SciTech #ScienceSunday Digest, 07/14.Click-linked DNA, internal cochlear device, nanocrystalline sheets, insect robots, red-blue optogenetics, LIDAR chips, restoring senescent cells, white matter map, fusion unity.1. Transcriptional Viability for Click-Linked DNA.
For the first time a synthetic DNA linker backbone has been demonstrated as functional in a living eukaryotic cell http://onlinelibrary.wiley.com/doi/10.1002/anie.201308691/full
. A new synthetic click-chemistry reaction process able to create arbitrary DNA sequences cheaper, quicker, and easier than standard enzymatic DNA assembly approaches actually replaces the natural backbone with a triazole molecule. This advances the goal of total chemical synthesis and assembly of genes and genomes. The functional nature of the DNA sequences produced was demonstrated by splicing into a eukaryotic cell, from which error-free transcribed mRNA was observed, as well as the fluorescent protein that the sequence encoded. Cellular machinery therefore tolerates the non-natural DNA, but I still wonder about transcriptional efficiency comparisons with natural DNA. Yet another big advance for fundamental biotechnology tools, making DNA synthesis cheaper and easier. 2. Fully Internal Cochlear Implants Now Possible.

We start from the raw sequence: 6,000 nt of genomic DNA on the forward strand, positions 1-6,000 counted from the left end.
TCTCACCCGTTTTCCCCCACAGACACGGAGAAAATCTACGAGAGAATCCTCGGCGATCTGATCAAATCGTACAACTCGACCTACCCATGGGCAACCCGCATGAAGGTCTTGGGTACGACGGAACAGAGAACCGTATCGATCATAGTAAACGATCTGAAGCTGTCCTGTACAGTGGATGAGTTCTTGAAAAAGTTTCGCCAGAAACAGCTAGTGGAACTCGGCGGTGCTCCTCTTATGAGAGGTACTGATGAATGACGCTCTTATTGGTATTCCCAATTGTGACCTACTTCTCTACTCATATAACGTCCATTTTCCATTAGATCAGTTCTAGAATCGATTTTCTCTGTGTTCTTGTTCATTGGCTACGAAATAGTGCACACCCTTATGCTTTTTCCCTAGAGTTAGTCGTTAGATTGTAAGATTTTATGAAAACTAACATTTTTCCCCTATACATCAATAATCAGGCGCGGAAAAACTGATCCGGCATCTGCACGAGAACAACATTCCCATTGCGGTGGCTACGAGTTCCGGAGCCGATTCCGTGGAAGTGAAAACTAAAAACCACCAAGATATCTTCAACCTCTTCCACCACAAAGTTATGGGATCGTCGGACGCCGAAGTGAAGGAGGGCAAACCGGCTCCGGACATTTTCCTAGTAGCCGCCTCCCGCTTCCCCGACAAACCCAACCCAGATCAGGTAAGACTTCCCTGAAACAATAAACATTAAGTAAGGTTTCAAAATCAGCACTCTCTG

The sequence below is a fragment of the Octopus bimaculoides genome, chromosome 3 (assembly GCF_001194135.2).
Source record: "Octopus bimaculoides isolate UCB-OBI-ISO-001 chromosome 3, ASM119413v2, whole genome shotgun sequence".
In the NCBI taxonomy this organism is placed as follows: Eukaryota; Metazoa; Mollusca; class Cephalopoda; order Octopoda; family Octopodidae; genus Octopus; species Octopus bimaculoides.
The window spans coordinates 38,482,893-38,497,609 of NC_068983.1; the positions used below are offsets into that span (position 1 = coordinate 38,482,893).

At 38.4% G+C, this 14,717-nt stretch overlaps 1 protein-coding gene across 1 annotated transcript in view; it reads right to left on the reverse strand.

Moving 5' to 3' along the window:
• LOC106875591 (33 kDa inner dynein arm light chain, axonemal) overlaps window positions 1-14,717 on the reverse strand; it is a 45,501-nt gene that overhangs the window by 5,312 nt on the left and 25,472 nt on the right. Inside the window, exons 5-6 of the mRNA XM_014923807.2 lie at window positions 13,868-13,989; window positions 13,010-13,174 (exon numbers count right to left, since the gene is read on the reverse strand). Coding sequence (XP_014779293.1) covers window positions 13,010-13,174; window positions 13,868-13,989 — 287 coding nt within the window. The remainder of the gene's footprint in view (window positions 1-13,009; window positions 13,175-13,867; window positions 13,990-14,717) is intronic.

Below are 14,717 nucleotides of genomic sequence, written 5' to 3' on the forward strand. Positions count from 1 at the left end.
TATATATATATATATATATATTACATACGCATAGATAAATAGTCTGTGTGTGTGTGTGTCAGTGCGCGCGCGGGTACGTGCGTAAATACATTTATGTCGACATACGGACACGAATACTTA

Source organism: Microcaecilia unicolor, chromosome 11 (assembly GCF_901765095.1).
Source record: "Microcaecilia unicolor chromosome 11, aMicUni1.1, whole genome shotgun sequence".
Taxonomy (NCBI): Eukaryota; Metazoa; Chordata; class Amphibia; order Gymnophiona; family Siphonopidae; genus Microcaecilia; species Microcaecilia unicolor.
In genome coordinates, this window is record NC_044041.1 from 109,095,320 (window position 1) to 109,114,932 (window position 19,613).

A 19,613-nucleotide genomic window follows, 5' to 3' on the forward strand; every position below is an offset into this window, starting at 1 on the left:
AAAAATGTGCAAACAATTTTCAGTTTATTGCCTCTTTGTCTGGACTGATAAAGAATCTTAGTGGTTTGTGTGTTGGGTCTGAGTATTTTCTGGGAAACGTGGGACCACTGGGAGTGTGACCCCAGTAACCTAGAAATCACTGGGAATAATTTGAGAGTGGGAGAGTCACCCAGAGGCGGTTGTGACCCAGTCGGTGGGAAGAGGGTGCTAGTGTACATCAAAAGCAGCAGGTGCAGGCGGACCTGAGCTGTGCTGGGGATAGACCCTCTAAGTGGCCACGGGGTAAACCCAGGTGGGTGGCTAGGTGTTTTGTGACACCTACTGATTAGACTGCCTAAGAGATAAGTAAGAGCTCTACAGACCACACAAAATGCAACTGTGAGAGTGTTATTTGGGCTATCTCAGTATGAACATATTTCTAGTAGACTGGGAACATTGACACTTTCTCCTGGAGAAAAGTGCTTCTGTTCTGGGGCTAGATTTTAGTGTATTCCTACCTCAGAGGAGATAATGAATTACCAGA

Future cochlear implants will probably not need any visible external hardware at all. This is thanks to a new low power signal processing chip that can be wireless recharged and which uses the natural microphone of the middle ear http://web.mit.edu/newsoffice/2014/cochlear-implants-with-no-exterior-hardware-0209.html
. Originally developed to assist patients with middle-ear hearing loss in which the middle-ear bones do not vibrate strongly enough to activate the auditory nerve, the same design should provide low-power, fully-internal benefits to other hearing aid devices such as cochlear implants. 3. Self-Assembling Two-Dimensional Nanocrystalline Sheets.